Friday, December 28, 2007


Definition and Nature of the Work
Waiters are the men and women who take orders and serve food in restaurants throughout the country. They are usually assigned to serve a certain number of tables (called a station) by the restaurant manager, the host or hostess, or the headwaiter. Waiters give a copy of the restaurant's menu to each customer and sometimes explain how the different meals on the menu are prepared. They write down customers' orders so that the cooks can prepare each dish exactly as requested. When the food is ready, waiters carry it from the kitchen to the tables. Alert waiters remember what each person has ordered and can place the correct dish in front of the person who ordered it. This kind of service assures good tips and brings customers back to the restaurant.
Waiters give constant attention to the guests. They refill coffee cups and water glasses and ask if guests want to order anything else. They also record the food and drink prices on the guests' checks. When guests are ready to leave, waiters take the checks to the tables. In some restaurants waiters handle guests' payments for meals; in others guests take their checks directly to the cashier.
There are many different kinds of restaurants, and the work of waiters varies accordingly. In fine, elegant restaurants, waiters are supervised by a headwaiter and must serve food in special, formal ways. Many high-end restaurants offer a specific style of cooking—they may feature French, Greek, Italian, Japanese, or some other specialized cuisine. Quite often waiters in these restaurants speak the appropriate language when describing each dish.
A completely different working atmosphere exists in other restaurants. Some waiters work in cocktail lounges and nightclubs where alcoholic beverages are A waiter prepares a table before customers sit down. (© Steve Chenn/Corbis.) served. In small restaurants waiters are expected to perform many additional duties. They clean tables, clear dishes, and set the tables with clean tablecloths, napkins, silverware, glasses, and cups. Sometimes they do preparation work that includes filling salt, pepper, and sugar containers. They may also stock glasses and silverware where they can be reached easily during a rush period. In large restaurants dining room attendants usually perform these tasks.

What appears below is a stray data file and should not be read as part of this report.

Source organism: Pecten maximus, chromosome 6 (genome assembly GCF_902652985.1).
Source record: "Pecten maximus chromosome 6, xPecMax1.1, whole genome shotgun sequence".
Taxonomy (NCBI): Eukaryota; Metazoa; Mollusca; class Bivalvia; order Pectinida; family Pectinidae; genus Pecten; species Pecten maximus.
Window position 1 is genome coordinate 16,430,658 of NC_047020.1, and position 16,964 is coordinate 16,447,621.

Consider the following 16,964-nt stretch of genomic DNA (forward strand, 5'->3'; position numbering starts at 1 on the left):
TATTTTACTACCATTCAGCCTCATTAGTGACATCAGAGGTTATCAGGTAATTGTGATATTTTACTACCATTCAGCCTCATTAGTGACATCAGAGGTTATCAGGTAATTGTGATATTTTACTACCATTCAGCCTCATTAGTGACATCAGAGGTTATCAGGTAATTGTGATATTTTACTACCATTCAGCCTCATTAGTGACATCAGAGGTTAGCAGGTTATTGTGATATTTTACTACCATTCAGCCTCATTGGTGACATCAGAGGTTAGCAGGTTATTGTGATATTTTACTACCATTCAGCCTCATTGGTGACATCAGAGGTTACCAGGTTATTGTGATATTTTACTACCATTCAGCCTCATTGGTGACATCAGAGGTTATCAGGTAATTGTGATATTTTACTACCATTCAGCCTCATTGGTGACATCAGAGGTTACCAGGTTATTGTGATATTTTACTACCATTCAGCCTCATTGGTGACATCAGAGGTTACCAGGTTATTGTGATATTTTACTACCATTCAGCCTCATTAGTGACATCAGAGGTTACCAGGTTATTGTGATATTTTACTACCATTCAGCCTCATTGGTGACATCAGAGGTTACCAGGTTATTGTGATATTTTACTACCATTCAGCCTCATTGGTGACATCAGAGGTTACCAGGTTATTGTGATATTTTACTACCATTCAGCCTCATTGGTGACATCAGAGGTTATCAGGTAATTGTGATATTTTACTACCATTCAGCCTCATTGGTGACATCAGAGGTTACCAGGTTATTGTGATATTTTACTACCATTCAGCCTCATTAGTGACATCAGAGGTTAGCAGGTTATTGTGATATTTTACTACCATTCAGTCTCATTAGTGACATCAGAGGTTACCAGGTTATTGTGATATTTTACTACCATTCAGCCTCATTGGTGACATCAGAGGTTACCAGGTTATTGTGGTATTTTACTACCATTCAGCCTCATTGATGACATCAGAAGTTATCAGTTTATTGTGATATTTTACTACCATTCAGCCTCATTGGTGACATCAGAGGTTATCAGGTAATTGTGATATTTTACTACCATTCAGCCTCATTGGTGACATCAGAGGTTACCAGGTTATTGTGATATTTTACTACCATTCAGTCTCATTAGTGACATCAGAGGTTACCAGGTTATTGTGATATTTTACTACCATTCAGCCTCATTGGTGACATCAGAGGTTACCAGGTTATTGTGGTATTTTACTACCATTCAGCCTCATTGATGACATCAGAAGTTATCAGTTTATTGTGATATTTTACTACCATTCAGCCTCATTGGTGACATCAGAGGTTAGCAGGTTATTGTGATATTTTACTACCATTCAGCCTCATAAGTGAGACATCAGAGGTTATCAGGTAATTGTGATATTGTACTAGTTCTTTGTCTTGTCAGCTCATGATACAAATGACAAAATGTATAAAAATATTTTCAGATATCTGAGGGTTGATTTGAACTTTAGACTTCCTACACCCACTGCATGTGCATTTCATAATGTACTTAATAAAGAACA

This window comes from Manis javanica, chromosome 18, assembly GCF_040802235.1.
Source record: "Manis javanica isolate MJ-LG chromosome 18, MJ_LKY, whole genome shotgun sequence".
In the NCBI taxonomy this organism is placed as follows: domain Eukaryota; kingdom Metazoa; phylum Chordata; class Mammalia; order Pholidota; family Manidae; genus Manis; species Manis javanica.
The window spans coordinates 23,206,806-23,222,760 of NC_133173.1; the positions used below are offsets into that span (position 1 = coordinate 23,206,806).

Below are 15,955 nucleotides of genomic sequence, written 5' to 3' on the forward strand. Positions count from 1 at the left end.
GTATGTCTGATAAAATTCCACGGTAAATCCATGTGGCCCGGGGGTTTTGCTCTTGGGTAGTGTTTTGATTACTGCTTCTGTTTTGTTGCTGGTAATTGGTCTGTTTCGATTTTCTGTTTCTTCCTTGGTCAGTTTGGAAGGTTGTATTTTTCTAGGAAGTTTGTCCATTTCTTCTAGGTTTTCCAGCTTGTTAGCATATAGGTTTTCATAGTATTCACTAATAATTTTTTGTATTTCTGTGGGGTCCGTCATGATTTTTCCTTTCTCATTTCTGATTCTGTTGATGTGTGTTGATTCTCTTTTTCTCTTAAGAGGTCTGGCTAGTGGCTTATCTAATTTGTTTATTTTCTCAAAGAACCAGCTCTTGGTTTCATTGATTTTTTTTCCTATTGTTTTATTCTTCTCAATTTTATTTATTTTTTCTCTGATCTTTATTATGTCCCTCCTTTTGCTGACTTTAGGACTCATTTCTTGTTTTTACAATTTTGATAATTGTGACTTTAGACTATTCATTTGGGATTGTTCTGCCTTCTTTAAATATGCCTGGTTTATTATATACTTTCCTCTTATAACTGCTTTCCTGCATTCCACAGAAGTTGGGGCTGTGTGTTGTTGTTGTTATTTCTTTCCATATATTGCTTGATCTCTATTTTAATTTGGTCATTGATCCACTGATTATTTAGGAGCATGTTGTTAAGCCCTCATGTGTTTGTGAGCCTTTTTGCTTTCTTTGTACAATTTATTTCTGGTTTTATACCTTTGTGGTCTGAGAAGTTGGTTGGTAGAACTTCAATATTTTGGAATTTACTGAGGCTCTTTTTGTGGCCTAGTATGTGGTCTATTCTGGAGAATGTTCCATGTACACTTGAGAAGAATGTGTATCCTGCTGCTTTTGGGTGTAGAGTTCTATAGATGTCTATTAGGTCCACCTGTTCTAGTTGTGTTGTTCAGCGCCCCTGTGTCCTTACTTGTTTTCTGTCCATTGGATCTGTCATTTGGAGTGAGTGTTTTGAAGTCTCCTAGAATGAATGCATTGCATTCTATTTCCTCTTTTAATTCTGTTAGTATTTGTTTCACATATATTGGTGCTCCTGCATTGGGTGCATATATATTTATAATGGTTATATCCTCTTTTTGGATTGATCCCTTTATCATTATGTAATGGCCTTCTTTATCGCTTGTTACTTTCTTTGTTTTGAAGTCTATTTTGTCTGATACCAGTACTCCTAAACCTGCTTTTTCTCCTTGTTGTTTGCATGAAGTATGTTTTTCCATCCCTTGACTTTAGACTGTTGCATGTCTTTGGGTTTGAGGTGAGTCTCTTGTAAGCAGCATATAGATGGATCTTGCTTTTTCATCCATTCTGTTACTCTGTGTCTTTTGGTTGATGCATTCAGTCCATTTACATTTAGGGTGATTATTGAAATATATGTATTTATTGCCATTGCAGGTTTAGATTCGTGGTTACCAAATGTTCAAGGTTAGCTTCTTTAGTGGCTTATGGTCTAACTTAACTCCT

Because people often eat in restaurants during their leisure hours, waiters must be prepared to work evenings, weekends, and some holidays. The hours may be irregular, so many waiters work part time.
Education and Training Requirements
There are no formal education requirements for waiters; however, employers prefer to hire people who have a high school education. Basic skills in arithmetic are mandatory. A neat appearance and pleasant manner are also desirable.
Some vocational schools offer training, but most waiters learn their skills on the job. Fine restaurants like to hire people who have had experience or formal training. Candidates with little experience can accept jobs as dining room attendants and work toward a promotion. In certain restaurants waiters must have special skills, such as fluency in a foreign language or knowledge of formal table service.

No comments: